In fact, if you run a Google News search from August 9 (the Hall of Fame preseason game) through the January 24th Conference Championship game, the search term “Cam Newton criticism” has nothing to say about race, only criticism of Cam Newton’s various antics. Only one article towards the bottom of the first page referenced the supposed hypocrisy of people who criticize Cam Newton’s dancing. According to ESPN’s Robert Flores, people criticize Cam Newton but not Travis Kelce because Travis Kelce is white. Travis WHO? One of the articles referenced admitted:
To be fair here, Kelce certainly doesn’t enjoy the same level of visibility of Newton, so part of the reason no one was talking about his dancing is, well, the fact that no one really talks about Kelce. He’s a good player, but he’s not the quarterback of the league’s only remaining undefeated team.
Uh…yeah, that kind of makes a difference.
Run that same search line “Cam Newton criticism” from January 24 through today, though, and the entire page is loaded with article after article claiming that white America hates Cam Newton because they’re scared of him.
Cam Newton Hate Is Racism? Poppycock!
Smith’s and Chadiha’s criticism is nothing more than a canned stereotype which predominates conversations on race in sports. Any time a black athlete is criticized for being arrogant or cocky it is automatically assumed that race is the underlying and predominant factor.
Actually, it’s far more simple and basic. Fans don’t like arrogant athletes in team oriented sports.
That’s where Johnny Manziel comes in. He’s cut out of the same cloth. A young, cocky player who taunts other teams when he makes a good play and generally puts himself before his teammates. In fact, Sports Illustrated recently named Johnny Manziel the most hated player in the NFL. Why?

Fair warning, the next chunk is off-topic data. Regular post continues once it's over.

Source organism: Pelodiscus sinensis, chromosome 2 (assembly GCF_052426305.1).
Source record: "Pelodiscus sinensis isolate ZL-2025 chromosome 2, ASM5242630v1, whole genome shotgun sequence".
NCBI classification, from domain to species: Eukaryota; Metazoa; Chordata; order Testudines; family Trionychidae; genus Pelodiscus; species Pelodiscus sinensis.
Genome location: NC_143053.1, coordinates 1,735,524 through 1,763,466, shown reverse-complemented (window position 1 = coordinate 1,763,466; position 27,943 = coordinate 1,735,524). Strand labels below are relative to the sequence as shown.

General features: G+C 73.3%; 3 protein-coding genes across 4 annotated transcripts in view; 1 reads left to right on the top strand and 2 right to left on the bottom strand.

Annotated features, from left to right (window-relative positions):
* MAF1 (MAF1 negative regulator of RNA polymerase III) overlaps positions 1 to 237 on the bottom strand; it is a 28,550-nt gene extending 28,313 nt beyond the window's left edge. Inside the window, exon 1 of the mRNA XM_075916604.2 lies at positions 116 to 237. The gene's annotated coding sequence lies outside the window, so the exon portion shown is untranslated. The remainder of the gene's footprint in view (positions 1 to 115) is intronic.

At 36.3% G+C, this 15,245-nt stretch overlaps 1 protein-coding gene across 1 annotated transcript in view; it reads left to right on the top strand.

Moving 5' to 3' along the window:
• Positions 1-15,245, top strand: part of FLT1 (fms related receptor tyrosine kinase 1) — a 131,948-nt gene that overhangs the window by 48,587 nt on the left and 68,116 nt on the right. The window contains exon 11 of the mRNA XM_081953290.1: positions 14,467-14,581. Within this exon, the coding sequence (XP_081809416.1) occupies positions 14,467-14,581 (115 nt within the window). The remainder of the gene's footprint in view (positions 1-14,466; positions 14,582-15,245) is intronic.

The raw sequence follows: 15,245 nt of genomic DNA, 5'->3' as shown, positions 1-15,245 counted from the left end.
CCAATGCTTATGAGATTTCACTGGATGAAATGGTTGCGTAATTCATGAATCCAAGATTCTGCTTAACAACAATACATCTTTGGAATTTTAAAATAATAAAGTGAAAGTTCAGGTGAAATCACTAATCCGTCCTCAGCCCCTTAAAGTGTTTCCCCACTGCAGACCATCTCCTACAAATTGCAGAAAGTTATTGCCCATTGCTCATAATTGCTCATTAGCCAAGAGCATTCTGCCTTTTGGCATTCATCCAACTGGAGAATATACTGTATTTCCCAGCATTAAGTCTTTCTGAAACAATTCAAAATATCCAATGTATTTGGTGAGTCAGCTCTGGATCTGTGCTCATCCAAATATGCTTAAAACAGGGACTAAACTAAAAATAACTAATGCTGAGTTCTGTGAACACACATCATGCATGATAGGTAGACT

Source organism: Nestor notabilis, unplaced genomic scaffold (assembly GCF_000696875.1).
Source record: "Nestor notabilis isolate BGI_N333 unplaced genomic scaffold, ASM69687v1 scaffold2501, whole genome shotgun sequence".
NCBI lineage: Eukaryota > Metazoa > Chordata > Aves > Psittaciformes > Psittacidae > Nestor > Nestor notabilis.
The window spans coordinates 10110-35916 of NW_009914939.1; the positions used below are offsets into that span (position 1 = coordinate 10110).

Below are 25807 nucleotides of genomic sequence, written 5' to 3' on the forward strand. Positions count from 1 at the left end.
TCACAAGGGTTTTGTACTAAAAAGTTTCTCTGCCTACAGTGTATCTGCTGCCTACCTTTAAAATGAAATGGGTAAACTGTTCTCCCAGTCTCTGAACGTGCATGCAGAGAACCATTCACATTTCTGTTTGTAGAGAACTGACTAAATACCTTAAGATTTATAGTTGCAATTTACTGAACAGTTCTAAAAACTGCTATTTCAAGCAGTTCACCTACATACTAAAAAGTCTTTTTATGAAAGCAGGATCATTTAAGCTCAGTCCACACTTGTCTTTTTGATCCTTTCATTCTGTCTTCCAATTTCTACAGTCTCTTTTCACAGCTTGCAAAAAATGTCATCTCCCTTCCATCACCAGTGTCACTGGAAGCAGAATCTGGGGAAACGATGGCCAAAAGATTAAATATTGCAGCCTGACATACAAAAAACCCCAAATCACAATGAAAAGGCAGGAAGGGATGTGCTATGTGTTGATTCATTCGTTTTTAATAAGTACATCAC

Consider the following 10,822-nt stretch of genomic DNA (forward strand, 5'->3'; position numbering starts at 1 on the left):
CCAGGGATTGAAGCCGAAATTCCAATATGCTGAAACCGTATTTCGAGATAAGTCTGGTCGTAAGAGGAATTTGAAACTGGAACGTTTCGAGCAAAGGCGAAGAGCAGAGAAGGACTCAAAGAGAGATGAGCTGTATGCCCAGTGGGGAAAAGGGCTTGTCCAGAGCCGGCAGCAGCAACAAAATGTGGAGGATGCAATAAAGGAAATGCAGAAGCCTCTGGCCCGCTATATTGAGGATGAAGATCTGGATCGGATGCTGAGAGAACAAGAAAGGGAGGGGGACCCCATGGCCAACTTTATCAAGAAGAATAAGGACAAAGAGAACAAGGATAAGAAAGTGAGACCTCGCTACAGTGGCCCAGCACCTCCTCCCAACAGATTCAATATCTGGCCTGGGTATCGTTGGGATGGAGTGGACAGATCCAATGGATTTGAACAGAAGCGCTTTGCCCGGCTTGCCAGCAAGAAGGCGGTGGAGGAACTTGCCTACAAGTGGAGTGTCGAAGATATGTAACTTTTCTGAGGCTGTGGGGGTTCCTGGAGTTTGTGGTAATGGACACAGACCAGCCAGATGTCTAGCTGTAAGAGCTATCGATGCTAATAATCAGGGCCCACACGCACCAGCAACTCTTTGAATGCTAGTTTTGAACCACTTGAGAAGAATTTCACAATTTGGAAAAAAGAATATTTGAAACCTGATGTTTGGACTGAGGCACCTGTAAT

Manziel’s bravado rubbed folks the wrong way even before he arrived in the NFL, though, and he took awhile to tone it down once he did. Who can forget him dropping his ‘money sign’ celebration on stage at Radio City Music Hall after the Browns drafted him?
Deserved or not, most of the NFL world was rooting against Johnny Football from the start. Of course, this is nothing new—Manziel’s act pitted him (and Texas A&M) against the world during his college days. After Manziel’s 2013 season-opener for the Aggies (a game in which he was suspended for the first half), former Bears linebacker/Fox Sports 1 analyst Brian Urlacher ripped him: “I’m not saying he’s a punk, but he acted like a punk in that game,” Urlacher said. Tom Brady offered up a similar critique when asked about Manziel’s excitable behavior, saying, “Football’s a physical game … and as [Robert Kraft] would say, ‘If you’re a turd, it’s going to come back to you.'”
So wait. Johnny Manziel (who is white) is a “turd”; but when Cam Newton is criticized it has to do with his skin color. That makes no sense, especially when you consider who is well-liked.
Most Popular player in the NFL: Russell Wilson – QB, Seattle Seahawks
Another one of these young mold-breaking Quarterbacks is Seattle Seahawks Quarterback Russell Wilson. Wilson, who is black, has already been to two Super Bowls. Ironically, Steve Smith’s insinuation that white America prefers the more traditional white Quarterback like Peyton Manning is destroyed by the fact that Russell Wilson beat Peyton Manning two years ago in the Super Bowl and yet he remains very popular among white fans.
In October, CBS Sports ran an article proclaiming Russel Wilson as the most popular player in the NFL based on his volume of merchandise sales.
It’s about the content of one’s character, not the color of one’s skin.